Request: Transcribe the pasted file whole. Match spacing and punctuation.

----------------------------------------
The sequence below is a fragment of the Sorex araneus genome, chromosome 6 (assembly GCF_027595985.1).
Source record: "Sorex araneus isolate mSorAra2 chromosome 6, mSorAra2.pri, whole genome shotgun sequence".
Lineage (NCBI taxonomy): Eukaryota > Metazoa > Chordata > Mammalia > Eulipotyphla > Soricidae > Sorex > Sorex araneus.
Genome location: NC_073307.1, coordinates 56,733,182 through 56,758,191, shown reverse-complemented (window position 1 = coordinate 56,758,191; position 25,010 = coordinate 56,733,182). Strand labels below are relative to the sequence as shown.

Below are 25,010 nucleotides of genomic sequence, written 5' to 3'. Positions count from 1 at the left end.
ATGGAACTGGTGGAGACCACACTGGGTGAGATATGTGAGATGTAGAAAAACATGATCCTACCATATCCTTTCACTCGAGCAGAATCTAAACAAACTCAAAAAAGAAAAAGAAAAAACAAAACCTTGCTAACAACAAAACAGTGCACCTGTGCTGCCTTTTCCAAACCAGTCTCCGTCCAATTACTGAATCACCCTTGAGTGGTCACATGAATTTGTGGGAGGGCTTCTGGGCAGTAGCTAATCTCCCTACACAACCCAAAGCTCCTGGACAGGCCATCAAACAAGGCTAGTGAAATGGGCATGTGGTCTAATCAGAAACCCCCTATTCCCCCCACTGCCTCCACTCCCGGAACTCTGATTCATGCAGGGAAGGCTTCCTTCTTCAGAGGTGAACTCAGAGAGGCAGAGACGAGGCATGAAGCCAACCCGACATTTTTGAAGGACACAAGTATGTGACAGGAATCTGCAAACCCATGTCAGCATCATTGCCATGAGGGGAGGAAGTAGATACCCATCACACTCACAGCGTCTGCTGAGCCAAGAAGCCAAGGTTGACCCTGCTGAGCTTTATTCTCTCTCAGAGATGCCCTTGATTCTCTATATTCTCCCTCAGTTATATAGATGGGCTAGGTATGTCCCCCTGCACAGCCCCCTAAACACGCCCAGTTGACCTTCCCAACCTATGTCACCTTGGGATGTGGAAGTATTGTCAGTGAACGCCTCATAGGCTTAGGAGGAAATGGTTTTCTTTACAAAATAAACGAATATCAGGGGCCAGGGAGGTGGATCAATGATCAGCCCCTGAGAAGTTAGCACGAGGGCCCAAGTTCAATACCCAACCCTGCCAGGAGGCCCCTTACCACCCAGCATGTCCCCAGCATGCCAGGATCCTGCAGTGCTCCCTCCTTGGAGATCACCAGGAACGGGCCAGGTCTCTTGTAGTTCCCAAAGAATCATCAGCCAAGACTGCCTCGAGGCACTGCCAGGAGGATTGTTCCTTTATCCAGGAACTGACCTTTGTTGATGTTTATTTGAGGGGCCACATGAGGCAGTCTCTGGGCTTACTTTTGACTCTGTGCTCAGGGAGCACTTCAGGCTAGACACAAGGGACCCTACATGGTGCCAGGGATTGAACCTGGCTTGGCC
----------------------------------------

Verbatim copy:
The sequence below is a fragment of the Sorex araneus genome, chromosome 6 (assembly GCF_027595985.1).
Source record: "Sorex araneus isolate mSorAra2 chromosome 6, mSorAra2.pri, whole genome shotgun sequence".
Lineage (NCBI taxonomy): Eukaryota > Metazoa > Chordata > Mammalia > Eulipotyphla > Soricidae > Sorex > Sorex araneus.
Genome location: NC_073307.1, coordinates 56,733,182 through 56,758,191, shown reverse-complemented (window position 1 = coordinate 56,758,191; position 25,010 = coordinate 56,733,182). Strand labels below are relative to the sequence as shown.

Below are 25,010 nucleotides of genomic sequence, written 5' to 3'. Positions count from 1 at the left end.
ATGGAACTGGTGGAGACCACACTGGGTGAGATATGTGAGATGTAGAAAAACATGATCCTACCATATCCTTTCACTCGAGCAGAATCTAAACAAACTCAAAAAAGAAAAAGAAAAAACAAAACCTTGCTAACAACAAAACAGTGCACCTGTGCTGCCTTTTCCAAACCAGTCTCCGTCCAATTACTGAATCACCCTTGAGTGGTCACATGAATTTGTGGGAGGGCTTCTGGGCAGTAGCTAATCTCCCTACACAACCCAAAGCTCCTGGACAGGCCATCAAACAAGGCTAGTGAAATGGGCATGTGGTCTAATCAGAAACCCCCTATTCCCCCCACTGCCTCCACTCCCGGAACTCTGATTCATGCAGGGAAGGCTTCCTTCTTCAGAGGTGAACTCAGAGAGGCAGAGACGAGGCATGAAGCCAACCCGACATTTTTGAAGGACACAAGTATGTGACAGGAATCTGCAAACCCATGTCAGCATCATTGCCATGAGGGGAGGAAGTAGATACCCATCACACTCACAGCGTCTGCTGAGCCAAGAAGCCAAGGTTGACCCTGCTGAGCTTTATTCTCTCTCAGAGATGCCCTTGATTCTCTATATTCTCCCTCAGTTATATAGATGGGCTAGGTATGTCCCCCTGCACAGCCCCCTAAACACGCCCAGTTGACCTTCCCAACCTATGTCACCTTGGGATGTGGAAGTATTGTCAGTGAACGCCTCATAGGCTTAGGAGGAAATGGTTTTCTTTACAAAATAAACGAATATCAGGGGCCAGGGAGGTGGATCAATGATCAGCCCCTGAGAAGTTAGCACGAGGGCCCAAGTTCAATACCCAACCCTGCCAGGAGGCCCCTTACCACCCAGCATGTCCCCAGCATGCCAGGATCCTGCAGTGCTCCCTCCTTGGAGATCACCAGGAACGGGCCAGGTCTCTTGTAGTTCCCAAAGAATCATCAGCCAAGACTGCCTCGAGGCACTGCCAGGAGGATTGTTCCTTTATCCAGGAACTGACCTTTGTTGATGTTTATTTGAGGGGCCACATGAGGCAGTCTCTGGGCTTACTTTTGACTCTGTGCTCAGGGAGCACTTCAGGCTAGACACAAGGGACCCTACATGGTGCCAGGGATTGAACCTGGCTTGGCC